Upgrading the infrastructure in Stockholm (17/08/2015)

David Wibergh, about Announcements

Update: The upgrade was performed within the predetermined time frame without any issues. Shortly, a new article will be published with pictures of the infrastructure.

On Monday (the 17th of August 2015), between 09:00 and 13:00, all of our servers in Stockholm will be down since we are upgrading the data center’s infrastructure. All of our servers in Malmö will be available during the downtime.

In Stockholm, we currently have our own 20-height units rack cabinet. On Monday, we will be migrating all of our equipment to a new, 42-height units cabinet. The migration is being made in order to stabilize the service and substantially enhance the performance.

The current switch in Stockholm (BDCOM S3928) is being replaced in favor of a Cisco N5K-C5010P-BF Nexus, a substantially more powerful 10GbE switch.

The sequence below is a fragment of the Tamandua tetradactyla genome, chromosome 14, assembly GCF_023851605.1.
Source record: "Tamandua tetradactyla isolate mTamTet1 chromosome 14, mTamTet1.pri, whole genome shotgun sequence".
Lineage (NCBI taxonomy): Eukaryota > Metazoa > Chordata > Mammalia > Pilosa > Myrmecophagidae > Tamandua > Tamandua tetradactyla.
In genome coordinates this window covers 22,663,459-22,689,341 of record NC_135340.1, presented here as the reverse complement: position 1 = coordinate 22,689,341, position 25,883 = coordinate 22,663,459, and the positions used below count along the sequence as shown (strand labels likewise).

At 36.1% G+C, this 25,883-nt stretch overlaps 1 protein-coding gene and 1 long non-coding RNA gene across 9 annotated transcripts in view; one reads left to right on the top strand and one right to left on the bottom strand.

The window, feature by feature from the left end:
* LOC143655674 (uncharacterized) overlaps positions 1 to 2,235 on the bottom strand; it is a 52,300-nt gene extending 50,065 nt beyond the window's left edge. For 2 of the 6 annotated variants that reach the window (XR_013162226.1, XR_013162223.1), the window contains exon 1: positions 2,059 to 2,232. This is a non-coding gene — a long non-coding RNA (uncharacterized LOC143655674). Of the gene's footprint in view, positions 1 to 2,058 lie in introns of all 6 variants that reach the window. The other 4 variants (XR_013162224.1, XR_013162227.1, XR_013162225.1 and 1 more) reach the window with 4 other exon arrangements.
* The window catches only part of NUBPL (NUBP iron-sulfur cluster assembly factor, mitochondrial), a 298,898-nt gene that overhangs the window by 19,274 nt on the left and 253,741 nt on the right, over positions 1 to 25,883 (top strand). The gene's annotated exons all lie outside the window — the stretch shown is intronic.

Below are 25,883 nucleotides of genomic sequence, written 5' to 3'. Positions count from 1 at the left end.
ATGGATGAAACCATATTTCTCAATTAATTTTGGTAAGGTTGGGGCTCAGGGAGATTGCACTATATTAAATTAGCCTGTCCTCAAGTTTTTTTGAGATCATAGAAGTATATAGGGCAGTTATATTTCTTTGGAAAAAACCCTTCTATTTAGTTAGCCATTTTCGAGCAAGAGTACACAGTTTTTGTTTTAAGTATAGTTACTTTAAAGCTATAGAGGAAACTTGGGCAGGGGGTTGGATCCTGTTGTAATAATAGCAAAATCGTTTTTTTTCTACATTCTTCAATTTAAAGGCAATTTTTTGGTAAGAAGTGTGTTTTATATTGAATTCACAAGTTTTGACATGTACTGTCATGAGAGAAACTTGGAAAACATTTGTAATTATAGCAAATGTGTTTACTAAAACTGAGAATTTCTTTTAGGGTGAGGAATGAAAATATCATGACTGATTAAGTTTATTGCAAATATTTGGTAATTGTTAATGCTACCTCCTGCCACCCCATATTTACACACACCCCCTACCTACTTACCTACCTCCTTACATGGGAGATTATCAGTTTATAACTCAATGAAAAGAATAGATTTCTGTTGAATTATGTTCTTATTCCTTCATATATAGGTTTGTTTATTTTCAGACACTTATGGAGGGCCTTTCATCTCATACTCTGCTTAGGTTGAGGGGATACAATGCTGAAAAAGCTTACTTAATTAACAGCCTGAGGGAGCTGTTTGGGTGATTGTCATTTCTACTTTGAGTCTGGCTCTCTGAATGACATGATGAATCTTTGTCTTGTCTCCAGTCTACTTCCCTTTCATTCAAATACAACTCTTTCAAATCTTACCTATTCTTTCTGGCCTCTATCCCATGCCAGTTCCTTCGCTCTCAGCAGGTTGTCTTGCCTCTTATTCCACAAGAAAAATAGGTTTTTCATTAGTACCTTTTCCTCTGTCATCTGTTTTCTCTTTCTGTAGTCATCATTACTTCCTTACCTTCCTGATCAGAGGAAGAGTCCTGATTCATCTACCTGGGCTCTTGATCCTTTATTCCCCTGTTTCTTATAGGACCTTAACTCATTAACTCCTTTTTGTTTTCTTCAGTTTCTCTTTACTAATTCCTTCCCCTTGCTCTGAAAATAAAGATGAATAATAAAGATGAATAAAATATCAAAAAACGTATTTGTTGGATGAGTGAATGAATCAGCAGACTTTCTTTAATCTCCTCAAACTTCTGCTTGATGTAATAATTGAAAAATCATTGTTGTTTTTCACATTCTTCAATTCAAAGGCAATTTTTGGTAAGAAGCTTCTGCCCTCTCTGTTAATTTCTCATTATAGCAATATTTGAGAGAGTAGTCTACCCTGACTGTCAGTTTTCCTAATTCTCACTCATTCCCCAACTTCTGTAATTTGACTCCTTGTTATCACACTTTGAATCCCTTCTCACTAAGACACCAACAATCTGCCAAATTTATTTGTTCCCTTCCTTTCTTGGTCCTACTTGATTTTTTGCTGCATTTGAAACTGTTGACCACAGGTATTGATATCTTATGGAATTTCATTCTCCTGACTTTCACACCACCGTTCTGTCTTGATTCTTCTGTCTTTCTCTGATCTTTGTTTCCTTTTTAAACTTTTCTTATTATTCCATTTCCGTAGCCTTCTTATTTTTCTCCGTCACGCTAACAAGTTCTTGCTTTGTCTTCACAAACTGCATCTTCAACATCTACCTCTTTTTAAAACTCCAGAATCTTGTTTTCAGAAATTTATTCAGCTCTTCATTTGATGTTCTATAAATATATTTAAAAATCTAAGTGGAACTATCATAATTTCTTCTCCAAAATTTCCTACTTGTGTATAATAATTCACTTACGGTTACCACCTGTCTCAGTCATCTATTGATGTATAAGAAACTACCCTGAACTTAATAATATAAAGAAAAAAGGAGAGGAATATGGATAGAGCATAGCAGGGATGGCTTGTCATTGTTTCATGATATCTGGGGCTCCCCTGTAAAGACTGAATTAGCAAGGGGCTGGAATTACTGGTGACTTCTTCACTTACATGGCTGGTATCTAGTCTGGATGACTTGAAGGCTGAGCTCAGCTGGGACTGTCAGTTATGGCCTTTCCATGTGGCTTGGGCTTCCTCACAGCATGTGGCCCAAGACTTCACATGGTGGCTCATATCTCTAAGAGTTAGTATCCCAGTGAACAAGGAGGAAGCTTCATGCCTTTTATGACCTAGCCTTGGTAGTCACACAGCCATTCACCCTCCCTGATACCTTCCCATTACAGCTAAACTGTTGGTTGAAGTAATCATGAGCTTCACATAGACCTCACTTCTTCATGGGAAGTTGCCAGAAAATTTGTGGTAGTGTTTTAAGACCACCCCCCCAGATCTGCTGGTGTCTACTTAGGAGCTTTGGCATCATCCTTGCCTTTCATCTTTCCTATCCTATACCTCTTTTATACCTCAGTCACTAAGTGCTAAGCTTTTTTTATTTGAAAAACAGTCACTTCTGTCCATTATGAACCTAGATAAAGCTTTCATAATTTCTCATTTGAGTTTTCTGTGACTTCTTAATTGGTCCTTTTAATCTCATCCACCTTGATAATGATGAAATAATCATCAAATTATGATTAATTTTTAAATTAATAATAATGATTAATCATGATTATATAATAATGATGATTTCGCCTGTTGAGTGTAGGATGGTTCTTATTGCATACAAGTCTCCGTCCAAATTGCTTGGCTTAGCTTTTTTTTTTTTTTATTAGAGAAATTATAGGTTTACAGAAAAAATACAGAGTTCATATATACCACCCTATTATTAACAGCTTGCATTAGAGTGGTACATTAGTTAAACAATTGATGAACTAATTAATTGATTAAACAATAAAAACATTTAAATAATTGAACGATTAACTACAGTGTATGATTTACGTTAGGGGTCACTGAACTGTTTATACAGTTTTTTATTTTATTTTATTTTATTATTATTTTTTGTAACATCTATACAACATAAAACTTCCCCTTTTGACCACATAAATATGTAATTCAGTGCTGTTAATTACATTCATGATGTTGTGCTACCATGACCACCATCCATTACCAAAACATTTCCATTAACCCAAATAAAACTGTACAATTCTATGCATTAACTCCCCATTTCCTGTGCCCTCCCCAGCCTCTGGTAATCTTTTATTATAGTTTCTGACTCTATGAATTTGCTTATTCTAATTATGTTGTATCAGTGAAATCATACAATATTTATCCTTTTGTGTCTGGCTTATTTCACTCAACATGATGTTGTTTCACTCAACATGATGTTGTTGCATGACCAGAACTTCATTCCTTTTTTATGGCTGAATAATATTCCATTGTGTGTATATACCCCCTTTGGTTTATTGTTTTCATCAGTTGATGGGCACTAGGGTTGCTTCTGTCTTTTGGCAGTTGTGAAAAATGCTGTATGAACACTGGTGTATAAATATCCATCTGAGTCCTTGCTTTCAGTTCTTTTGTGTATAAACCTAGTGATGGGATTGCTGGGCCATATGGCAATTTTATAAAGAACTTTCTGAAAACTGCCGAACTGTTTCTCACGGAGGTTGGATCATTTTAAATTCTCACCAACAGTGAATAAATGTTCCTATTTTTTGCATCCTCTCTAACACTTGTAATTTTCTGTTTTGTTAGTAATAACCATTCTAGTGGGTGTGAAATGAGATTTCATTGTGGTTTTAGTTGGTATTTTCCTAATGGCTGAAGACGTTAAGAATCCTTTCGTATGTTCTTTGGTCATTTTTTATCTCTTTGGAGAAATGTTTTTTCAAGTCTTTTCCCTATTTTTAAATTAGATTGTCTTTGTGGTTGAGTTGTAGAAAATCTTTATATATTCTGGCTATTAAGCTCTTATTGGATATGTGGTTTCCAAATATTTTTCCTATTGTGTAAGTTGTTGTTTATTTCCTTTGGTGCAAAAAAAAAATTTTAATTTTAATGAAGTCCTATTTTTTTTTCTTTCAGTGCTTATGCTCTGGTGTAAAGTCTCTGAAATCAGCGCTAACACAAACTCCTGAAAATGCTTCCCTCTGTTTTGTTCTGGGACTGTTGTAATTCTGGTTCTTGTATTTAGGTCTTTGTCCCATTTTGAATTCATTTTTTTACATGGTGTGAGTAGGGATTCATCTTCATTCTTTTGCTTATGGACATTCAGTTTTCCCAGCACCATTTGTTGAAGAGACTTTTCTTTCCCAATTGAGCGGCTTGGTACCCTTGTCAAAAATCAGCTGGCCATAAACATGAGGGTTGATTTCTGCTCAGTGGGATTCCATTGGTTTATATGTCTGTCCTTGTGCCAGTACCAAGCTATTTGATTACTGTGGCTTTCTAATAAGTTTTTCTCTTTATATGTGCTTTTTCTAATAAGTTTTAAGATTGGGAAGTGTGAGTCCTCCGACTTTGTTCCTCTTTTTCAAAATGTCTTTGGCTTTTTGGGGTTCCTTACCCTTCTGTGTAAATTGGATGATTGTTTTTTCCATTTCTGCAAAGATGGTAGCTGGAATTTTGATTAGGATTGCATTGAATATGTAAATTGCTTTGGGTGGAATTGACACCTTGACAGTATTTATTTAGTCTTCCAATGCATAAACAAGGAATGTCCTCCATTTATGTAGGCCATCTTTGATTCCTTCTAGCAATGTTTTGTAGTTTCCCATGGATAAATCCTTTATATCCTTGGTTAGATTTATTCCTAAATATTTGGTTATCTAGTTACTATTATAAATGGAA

All of our servers in Stockholm are currently connected with a 2 x 1 Gbit/s connection, but after the migration, all of our servers will be connected with 10 Gbit/s instead. This means that we will be installing 10 GbE network cards in all of our servers during the downtime. Of course, all of the servers will continue working without any kind of permanent media.

Since updates have been released by HP that we thus far haven’t had the possibility to implement, the BIOS for the servers will also be updated during the downtime.

This upgrade should completely solve our problem with packet loss and considerably enhance our performance and drift security.

When the infrastructure upgrade is completed, we will be uploading pictures of what the new infrastructure looks like.

In the coming week, we will be deploying a new DNS server in Stockholm in order to enhance the performance of DNS calls. All current VPN servers are currently working as DNS as well, meaning that all DNS calls are being spread out on many different servers, resulting in fewer cached results. By deploying a server specifically designed to handle DNS calls, we can cache more results and thus enhance performance.

David Wibergh